• hyperplastic;
  • liver;
  • portacaval anastomosis;
  • rat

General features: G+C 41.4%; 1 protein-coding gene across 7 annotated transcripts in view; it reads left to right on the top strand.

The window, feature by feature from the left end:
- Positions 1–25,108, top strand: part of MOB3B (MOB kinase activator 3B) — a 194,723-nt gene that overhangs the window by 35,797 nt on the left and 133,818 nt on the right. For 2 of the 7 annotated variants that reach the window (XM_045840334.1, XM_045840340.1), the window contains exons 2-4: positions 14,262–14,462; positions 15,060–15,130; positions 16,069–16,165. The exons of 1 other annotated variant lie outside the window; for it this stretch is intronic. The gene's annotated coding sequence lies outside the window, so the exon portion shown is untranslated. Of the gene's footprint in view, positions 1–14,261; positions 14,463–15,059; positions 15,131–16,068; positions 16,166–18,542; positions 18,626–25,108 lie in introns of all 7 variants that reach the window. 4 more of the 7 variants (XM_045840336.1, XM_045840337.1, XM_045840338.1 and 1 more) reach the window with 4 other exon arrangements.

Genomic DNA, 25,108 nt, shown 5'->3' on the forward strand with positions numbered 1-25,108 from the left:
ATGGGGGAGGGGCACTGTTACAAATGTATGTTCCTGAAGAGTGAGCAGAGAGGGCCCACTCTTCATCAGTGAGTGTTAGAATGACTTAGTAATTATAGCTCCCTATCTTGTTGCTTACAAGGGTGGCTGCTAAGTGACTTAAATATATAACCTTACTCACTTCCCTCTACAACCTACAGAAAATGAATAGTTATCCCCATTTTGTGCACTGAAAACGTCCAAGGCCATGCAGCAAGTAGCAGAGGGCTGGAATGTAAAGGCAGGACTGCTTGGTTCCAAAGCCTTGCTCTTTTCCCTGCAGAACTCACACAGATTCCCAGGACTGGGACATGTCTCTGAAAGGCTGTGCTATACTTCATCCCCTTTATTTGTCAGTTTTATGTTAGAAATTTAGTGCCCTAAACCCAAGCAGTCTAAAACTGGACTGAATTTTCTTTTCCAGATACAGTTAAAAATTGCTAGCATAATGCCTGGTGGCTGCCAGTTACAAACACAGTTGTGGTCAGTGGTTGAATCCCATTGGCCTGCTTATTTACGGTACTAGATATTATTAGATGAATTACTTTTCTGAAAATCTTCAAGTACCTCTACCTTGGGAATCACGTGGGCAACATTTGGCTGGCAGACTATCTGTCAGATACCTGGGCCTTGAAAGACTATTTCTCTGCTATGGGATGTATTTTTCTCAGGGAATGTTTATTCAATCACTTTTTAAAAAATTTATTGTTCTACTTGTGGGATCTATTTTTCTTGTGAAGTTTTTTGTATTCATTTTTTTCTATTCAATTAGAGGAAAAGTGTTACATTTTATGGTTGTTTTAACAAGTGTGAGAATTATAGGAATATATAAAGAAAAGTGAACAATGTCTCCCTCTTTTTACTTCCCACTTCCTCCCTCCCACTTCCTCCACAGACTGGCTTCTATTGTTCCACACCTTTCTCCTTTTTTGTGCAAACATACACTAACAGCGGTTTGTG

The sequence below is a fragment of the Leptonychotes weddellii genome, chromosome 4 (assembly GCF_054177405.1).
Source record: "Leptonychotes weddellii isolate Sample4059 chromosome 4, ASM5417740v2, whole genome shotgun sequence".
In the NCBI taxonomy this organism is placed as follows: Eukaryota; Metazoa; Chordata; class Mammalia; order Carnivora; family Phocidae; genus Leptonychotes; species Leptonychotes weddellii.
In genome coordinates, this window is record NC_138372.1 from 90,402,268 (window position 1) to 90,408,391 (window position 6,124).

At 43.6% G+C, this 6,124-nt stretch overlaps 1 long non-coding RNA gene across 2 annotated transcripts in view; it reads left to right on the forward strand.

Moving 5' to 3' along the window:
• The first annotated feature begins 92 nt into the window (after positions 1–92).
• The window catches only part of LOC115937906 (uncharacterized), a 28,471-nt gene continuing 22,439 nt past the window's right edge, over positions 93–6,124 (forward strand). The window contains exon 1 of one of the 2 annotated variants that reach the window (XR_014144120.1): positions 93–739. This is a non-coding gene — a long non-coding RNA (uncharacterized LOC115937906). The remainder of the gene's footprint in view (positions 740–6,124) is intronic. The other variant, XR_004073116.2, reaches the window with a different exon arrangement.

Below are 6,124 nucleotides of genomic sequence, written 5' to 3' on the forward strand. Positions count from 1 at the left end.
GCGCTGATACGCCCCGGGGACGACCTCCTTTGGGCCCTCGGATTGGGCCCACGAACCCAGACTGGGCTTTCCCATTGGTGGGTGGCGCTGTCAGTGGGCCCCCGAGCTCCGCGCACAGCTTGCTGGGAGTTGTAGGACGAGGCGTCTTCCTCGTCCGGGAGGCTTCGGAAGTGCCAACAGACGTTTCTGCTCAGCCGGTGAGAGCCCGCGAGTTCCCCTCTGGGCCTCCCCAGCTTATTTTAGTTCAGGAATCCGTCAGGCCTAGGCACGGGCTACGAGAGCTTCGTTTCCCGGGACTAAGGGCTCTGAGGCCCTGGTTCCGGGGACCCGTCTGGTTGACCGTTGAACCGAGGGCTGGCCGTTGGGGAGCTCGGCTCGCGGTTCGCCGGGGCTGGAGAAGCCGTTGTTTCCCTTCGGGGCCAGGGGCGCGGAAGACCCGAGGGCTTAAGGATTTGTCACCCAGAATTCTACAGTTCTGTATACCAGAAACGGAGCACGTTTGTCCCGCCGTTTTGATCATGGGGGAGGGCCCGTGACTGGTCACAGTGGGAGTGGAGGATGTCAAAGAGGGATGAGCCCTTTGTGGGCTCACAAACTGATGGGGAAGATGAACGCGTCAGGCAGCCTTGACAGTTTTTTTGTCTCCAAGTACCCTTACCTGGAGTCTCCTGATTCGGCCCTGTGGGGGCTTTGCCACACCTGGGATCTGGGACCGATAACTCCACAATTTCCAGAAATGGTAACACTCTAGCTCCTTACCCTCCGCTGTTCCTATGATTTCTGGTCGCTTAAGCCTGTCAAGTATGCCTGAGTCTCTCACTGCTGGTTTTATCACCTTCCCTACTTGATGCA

ABSTRACT— Hyperplastic focal areas were investigated in livers of male rats 1 and 9 months after portacaval anastomosis (PCA) by light and electron microscopy. These alterations, predominantly found in periportal areas, were characterized by light microscopy as clusters of enlarged hepatocytes along narrowed sinusoids, contrasting in the remaining liver acinus with smaller hepatocytes along widened sinusoids. No differences were observed between 1 and 9 months PCA except for glycogen content, which was homogeneously distributed in the liver at 1 month but completely lacking in foci at 9 months. The most striking ultrastructural alterations were the sinusoids delimited in these hyperplastic areas by a thickened barrier consisting of thick endothelial cells encircled by numerous subendothelial processes of the perisinusoidal fat-storing cells. Deep and widened recesses of the sinusoidal lumen separated the two-cell-thick plates of the hyperplastic cells. Hepatocytes in foci, thought to represent regenerative areas, tend to increase their exchange surface. Their progressive loss in glycogen and their two-cell-thick plates architecture should be in favour of a potential malignancy. However, the spontaneous evolution of these foci which do not necessarily give rise to nodules, as well as the lack of other features of transformation, do not support this possibility.